A common question parents have about vaccinations is, "What does each vaccine prevent?". This is a quick guide to common childhood vaccines and what each vaccine prevents against.

Please follow this link, CDC || Vaccines for Your Children, to see to home page of the fast fact references used to create this resource. The direct links to each fast fact can be found by clicking the disease name at the start of the paragraph about the disease.
CDC || Vaccine Information Sheets can be found by clicking this link, or by clicking the header of each vaccine/disease paragraph.
CHOP || Vaccine Education provides a complete, up-to-date and reliable information about vaccines to parents and healthcare professionals.

Hepatitis B || Pentacel, Quadracel, Daptacel (DTaP) / Adacel (TDaP) || Pentacel, Hiberix (HIB) || Pentacel, IPV (Polio) || Prevnar-13 (Pneumococcal) || Rotateq (Rotavirus) || Hepatitis A || MMR, Proquad (MMRV) || Varicella, Proquad (MMRV) (Chicken Pox) || Menquadfi (Meningococcal ACWY) / Bexsero (Meningococcal B) || Gardasil (HPV) || Inactivated Influenza (Flu) / Live, Intranasal Influenza (Flu) || Common Side Effects || Additional Resources



Hepatitis B -

Hepatitis B: Hepatitis B is spread through contact with an infected person's blood (even if they show no symptoms). Hepatitis B is a contagious liver disease caused by the hepatitis B virus. When a person is first with the virus, they can develop an "acute" (short-term) infection. Acute hepatitis B refers to the first six months after someone is infected with the hepatitis B virus. This infection can range from mild illness with few or no symptoms to serve condition requiring hospitalization. Some people can fight the infection and clear the virus. For others, the infection remains is "chronic" or lifelong. Chronic hepatitis B is when it remains active instead of getting better after six months. Over time, the infection can cause serious health problems and even liver cancer.


Pentacel, Quadracel, Daptacel (DTaP) / Adacel (TDaP) -

Diphtheria: Diphtheria is a disease spread through coughing or sneezing; 1 in 5 children with diphtheria dies. Diphtheria creates a thick coating on the back of the nose or throat from diphtheria that can make it hard to breathe or swallow.
Tetanus: Tetanus is a disease that cannot spread from person to person. However, tetanus bacteria are found in soil, dust, and manure and are commonly spread through breaks in the skin, including punctures, cuts, sores, burns, and animal bites. 1 in 5 people with tetanus dies, and those who recover often spend weeks in the hospital and months to recover fully. When the tetanus bacteria invade the body, they produce a poison (toxin) that causes painful muscle contractions. Another name for tetanus is "lockjaw". It often causes a person's neck and jaw muscles to lock, making it hard to open the mouth or swallow.
Pertussis (Whooping Cough): Pertussis is a disease that spreads quickly through the air when a person who is infected breathes, coughs, or sneezes. Nearly everyone who is not immune to pertussis and is exposed will get sick. 7 in 10 deaths from whooping cough are among babies younger than two months old. Pertussis is a serious respiratory infection (in the lungs and breathing tubes).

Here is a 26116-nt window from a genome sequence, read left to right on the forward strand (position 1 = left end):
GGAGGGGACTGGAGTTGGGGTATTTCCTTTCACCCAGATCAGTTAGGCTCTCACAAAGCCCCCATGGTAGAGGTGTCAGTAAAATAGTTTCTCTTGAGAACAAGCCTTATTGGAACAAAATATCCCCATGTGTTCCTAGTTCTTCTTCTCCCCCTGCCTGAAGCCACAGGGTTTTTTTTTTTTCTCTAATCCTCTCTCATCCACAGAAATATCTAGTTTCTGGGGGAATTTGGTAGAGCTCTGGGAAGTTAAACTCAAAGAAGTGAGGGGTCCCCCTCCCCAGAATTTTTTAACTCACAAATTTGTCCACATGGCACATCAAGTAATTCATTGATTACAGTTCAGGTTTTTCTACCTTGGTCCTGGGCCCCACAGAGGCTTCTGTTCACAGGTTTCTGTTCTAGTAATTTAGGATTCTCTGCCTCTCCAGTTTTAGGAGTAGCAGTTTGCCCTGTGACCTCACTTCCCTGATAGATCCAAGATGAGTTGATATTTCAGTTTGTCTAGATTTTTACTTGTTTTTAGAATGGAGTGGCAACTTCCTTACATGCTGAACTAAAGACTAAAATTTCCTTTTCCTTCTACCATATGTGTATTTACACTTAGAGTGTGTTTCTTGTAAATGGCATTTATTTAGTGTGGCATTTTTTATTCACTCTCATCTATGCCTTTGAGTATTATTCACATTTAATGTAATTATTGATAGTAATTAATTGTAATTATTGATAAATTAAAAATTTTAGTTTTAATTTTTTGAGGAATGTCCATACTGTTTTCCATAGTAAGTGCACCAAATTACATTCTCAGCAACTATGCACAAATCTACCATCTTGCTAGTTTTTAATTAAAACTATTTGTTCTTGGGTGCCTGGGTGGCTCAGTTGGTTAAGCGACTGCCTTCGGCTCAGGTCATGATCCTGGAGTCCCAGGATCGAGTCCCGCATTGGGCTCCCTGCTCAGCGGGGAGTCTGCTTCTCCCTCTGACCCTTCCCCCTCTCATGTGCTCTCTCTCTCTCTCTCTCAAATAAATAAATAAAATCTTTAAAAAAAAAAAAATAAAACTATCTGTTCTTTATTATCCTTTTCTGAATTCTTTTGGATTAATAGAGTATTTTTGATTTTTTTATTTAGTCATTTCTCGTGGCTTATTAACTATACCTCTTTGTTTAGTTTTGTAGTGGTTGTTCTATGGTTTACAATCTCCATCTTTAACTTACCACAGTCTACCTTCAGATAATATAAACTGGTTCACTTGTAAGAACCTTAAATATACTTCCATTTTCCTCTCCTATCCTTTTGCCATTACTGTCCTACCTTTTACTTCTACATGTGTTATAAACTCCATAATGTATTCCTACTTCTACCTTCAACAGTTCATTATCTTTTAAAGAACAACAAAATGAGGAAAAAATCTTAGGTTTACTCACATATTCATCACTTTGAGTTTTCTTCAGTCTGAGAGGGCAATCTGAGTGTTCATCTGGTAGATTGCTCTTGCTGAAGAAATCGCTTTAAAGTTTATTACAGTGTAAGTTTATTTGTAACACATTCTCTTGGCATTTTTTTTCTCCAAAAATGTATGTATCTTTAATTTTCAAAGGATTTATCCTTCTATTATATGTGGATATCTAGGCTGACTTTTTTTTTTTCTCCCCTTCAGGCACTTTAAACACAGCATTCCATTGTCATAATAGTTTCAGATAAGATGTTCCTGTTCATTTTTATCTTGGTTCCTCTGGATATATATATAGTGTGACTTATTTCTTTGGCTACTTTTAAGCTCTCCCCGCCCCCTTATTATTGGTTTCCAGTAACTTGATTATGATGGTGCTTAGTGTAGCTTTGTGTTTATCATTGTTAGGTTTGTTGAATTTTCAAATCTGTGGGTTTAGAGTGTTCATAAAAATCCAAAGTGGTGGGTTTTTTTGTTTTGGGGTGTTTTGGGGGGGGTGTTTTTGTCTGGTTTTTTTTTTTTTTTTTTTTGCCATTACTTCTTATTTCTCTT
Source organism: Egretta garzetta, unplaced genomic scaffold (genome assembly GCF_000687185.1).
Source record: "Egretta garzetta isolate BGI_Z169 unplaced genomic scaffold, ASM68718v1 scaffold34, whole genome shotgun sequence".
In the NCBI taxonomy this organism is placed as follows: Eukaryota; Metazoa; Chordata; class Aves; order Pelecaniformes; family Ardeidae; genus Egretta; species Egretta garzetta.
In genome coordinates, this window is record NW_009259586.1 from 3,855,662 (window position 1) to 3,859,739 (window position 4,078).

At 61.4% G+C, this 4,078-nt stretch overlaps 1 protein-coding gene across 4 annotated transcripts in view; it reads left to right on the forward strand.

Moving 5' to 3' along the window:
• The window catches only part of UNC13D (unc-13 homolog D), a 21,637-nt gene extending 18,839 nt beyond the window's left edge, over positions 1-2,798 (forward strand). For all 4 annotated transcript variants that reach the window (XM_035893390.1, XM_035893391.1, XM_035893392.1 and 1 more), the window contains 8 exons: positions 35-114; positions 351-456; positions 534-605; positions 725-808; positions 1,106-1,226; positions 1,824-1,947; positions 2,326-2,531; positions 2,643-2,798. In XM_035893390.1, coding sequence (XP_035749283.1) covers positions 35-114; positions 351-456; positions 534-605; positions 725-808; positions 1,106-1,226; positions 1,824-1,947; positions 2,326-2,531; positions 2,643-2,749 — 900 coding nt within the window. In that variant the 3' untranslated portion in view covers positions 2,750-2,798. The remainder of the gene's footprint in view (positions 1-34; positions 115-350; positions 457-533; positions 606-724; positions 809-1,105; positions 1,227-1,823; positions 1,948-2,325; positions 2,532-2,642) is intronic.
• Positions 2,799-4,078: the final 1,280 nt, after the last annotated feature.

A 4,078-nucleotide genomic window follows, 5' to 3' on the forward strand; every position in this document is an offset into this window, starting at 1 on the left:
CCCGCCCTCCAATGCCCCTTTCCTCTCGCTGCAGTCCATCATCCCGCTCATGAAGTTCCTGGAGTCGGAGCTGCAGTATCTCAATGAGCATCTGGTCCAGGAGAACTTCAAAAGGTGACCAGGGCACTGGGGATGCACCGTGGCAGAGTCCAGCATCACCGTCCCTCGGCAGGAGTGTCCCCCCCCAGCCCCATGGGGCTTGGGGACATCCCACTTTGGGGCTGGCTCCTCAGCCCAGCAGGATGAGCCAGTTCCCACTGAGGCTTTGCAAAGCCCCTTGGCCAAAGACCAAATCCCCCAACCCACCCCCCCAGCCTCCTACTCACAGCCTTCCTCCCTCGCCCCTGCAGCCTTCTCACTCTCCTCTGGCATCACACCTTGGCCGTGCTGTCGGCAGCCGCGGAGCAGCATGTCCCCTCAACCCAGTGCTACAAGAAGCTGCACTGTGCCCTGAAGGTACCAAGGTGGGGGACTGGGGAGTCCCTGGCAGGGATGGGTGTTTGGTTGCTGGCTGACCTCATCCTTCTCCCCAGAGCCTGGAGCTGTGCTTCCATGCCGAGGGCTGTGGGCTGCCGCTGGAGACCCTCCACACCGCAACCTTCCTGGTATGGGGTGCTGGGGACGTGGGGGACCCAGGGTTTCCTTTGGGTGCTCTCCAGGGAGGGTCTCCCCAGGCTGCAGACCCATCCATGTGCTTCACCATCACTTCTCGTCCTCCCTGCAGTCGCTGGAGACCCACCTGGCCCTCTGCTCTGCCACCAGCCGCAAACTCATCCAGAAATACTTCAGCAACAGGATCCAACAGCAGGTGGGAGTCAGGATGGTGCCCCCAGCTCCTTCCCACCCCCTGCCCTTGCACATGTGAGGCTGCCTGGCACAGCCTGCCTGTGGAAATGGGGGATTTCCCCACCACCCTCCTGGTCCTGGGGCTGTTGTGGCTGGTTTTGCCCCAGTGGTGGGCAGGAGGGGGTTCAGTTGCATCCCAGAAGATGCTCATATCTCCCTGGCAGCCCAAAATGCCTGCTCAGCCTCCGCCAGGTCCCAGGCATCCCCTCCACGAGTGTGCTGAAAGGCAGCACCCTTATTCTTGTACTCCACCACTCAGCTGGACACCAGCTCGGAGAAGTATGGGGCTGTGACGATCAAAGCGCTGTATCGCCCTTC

Pentacel, Hiberix (HIB) -

Haemophilus Influenzae Type B (HIB): HIB is a disease spread through coughing or sneezing. The most common type of HIB disease is meningitis. Meningitis is an infection of the tissue covering the brain and spinal cord. Even with treatment, as many as 1 out of 20 children with HIB meningitis dies. As many as 1 out of 5 children who survive HIB meningitis will have brain damage or become deaf.


Pentacel, IPV (Polio) -

Polio: Polio is a very contagious disease spread through the stool (poop), coughing, or sneezing. Polio, or poliomyelitis, is a disabling and life-threatening disease caused by poliovirus. The virus can infect a person's spinal cord, causing paralysis (can't move parts of the body). Paralysis caused by poliovirus occurs when the virus replicates in and attacks the nervous system. Paralysis caused by polio can be lifelong, and it can be deadly. The risk of lifelong paralysis is very serious. Children who seem to recover fully can develop new muscle pain, weakness, or paralysis as adults, 15 to 40 years later.


Prevnar-13 (Pneumococcal) -

Pneumococcal: Pneumococcal disease spreads when an infected person coughs or sneezes. Some children may not even feel sick, but they could have the bacteria in their noses and throats. These children can still spread pneumococcal disease. These illnesses can lead to disabilities like deafness, brain damage, or loss of arms or legs. About 1 out of 12 children who get pneumococcal meningitis dies. Pneumococcal disease can cause ear, lung, blood, and brain infections.


Rotateq (Rotavirus) -

Rotavirus: Rotavirus causes severe diarrhea and vomiting. It affects mostly babies and young children. Diarrhea and vomiting can lead to serious dehydration (loss of body fluid). If dehydration is not treated, it can be deadly. People who are infected with rotavirus shed the virus in their poop. If you get rotavirus particles in your mouth, you can get sick. Rotavirus can survive on objects for several days. It is difficult to spot its spread by hand washing or disinfecting surfaces. The best way to protect young children from rotavirus is to vaccinate them.


Hepatitis A -